Why does the temperature of a body stay constant during a change of state?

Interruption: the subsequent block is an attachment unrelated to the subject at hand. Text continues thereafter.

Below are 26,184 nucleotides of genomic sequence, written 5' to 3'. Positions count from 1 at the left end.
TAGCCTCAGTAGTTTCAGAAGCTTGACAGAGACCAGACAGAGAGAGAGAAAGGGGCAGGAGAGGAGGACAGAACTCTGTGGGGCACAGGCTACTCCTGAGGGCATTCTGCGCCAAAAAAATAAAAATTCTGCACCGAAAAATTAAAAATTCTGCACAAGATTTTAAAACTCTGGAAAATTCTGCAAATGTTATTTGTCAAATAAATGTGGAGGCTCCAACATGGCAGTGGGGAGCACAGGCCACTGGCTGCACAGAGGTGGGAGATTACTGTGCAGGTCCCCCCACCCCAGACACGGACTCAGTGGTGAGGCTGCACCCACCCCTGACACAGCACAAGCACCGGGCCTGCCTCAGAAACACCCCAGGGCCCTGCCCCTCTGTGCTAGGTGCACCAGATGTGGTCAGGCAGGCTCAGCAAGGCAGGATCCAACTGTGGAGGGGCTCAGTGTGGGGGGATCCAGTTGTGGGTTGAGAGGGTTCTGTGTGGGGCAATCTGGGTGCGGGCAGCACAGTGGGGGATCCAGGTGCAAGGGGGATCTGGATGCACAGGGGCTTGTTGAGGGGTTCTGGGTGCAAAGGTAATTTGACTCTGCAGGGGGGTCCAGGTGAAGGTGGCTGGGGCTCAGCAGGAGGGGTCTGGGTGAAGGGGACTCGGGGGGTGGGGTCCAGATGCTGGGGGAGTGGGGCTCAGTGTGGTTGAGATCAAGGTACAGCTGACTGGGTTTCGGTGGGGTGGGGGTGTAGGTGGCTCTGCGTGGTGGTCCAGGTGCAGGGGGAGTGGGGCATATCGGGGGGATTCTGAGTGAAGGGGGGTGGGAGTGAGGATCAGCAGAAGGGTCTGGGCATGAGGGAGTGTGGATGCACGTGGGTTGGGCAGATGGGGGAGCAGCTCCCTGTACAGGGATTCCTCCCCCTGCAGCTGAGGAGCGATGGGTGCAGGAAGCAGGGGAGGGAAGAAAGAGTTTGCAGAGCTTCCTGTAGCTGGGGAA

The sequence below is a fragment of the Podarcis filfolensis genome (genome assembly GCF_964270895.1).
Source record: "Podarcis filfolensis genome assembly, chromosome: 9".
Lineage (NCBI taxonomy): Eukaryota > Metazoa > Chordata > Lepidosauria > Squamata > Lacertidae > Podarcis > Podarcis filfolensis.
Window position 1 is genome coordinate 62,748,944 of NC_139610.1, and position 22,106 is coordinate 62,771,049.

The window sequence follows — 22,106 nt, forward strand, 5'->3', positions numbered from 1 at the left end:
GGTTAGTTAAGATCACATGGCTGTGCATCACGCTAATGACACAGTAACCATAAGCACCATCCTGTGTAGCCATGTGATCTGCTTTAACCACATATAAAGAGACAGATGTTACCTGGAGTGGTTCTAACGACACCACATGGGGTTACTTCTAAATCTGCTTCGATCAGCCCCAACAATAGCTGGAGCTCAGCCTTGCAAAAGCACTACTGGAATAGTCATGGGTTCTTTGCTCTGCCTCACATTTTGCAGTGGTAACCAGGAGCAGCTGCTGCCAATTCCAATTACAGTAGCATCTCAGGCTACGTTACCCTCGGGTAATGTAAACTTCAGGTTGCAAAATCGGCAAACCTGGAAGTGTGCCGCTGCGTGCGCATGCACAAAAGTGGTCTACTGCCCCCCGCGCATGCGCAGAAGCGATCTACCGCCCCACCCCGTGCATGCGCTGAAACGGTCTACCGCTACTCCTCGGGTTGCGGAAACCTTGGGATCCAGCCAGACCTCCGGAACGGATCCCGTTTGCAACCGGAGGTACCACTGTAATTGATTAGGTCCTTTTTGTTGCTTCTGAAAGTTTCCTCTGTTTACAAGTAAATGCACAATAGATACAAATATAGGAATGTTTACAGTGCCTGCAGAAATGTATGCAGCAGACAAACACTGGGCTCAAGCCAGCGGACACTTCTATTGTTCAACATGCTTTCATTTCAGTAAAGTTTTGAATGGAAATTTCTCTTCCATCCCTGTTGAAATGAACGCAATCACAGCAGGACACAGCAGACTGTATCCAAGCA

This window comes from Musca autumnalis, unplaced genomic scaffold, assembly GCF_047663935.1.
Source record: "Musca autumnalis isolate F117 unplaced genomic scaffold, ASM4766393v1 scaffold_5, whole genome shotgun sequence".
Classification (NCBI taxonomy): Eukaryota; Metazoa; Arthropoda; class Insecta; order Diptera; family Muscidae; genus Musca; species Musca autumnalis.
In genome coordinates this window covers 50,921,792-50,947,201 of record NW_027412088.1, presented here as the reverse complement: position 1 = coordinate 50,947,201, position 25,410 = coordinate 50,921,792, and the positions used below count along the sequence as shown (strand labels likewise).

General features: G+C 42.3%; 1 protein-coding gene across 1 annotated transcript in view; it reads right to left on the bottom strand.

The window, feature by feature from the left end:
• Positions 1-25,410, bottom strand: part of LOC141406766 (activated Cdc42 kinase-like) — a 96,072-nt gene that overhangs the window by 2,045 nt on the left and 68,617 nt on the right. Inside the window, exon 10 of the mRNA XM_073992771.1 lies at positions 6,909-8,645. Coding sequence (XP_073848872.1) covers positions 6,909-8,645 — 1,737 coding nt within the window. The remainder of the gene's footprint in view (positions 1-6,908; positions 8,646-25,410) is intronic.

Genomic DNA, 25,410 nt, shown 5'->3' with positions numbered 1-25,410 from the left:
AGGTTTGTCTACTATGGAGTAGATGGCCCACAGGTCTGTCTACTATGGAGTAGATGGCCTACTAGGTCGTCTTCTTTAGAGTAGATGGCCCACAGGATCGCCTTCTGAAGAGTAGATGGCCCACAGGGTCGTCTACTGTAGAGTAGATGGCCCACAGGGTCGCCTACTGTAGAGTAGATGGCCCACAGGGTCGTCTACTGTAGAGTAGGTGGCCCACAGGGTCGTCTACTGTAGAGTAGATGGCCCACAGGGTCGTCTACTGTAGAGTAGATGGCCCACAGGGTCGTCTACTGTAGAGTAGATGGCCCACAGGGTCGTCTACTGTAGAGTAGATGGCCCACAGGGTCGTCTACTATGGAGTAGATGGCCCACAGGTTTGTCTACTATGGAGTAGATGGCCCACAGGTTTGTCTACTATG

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In order to answer this question it is important to remember that an atom has energy in two forms: kinetic (energy that allows the atom to move) and potential (energy that is stored in the bonds between each atom). One also needs to recall that the temperature of an object varies with the average kinetic energy of the atoms that make up said object. When an object is undergoing a change of phase, for example from a solid to a liquid, the energy being input into the object, such as heat from a flame, is being used not to increase the kinetic energy of the atoms but instead to overcome the bonds between them. This means that the average kinetic energy of the atoms that make up the object does that change and so the temperature of the object does not change.

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